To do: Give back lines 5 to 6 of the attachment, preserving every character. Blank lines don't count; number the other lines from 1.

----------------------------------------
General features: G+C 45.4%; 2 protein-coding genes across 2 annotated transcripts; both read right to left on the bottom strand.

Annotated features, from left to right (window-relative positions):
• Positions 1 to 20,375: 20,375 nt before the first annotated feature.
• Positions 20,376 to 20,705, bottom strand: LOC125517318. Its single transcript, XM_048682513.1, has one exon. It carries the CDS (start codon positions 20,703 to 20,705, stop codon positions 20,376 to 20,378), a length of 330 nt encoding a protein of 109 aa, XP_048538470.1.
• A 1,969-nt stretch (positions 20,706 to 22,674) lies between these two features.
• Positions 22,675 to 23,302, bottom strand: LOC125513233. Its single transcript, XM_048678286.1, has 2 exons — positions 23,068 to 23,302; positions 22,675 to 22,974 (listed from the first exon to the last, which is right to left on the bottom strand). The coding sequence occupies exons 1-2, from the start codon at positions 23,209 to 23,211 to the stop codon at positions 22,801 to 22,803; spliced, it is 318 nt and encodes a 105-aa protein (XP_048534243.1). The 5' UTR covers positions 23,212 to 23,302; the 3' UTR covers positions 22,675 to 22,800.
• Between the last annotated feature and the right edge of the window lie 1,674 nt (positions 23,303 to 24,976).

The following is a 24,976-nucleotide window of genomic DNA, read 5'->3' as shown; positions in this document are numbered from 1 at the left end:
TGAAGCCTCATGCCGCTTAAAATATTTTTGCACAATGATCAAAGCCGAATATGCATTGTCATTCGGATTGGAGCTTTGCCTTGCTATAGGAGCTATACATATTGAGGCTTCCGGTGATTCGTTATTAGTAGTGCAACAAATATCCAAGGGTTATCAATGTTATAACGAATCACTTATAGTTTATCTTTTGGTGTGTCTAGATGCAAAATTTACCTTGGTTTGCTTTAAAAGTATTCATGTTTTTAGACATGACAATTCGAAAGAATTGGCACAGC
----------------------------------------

• A 1,969-nt stretch (positions 20,706 to 22,674) lies between these two features.
• Positions 22,675 to 23,302, bottom strand: LOC125513233. Its single transcript, XM_048678286.1, has 2 exons — positions 23,068 to 23,302; positions 22,675 to 22,974 (listed from the first exon to the last, which is right to left on the bottom strand). The coding sequence occupies exons 1-2, from the start codon at positions 23,209 to 23,211 to the stop codon at positions 22,801 to 22,803; spliced, it is 318 nt and encodes a 105-aa protein (XP_048534243.1). The 5' UTR covers positions 23,212 to 23,302; the 3' UTR covers positions 22,675 to 22,800.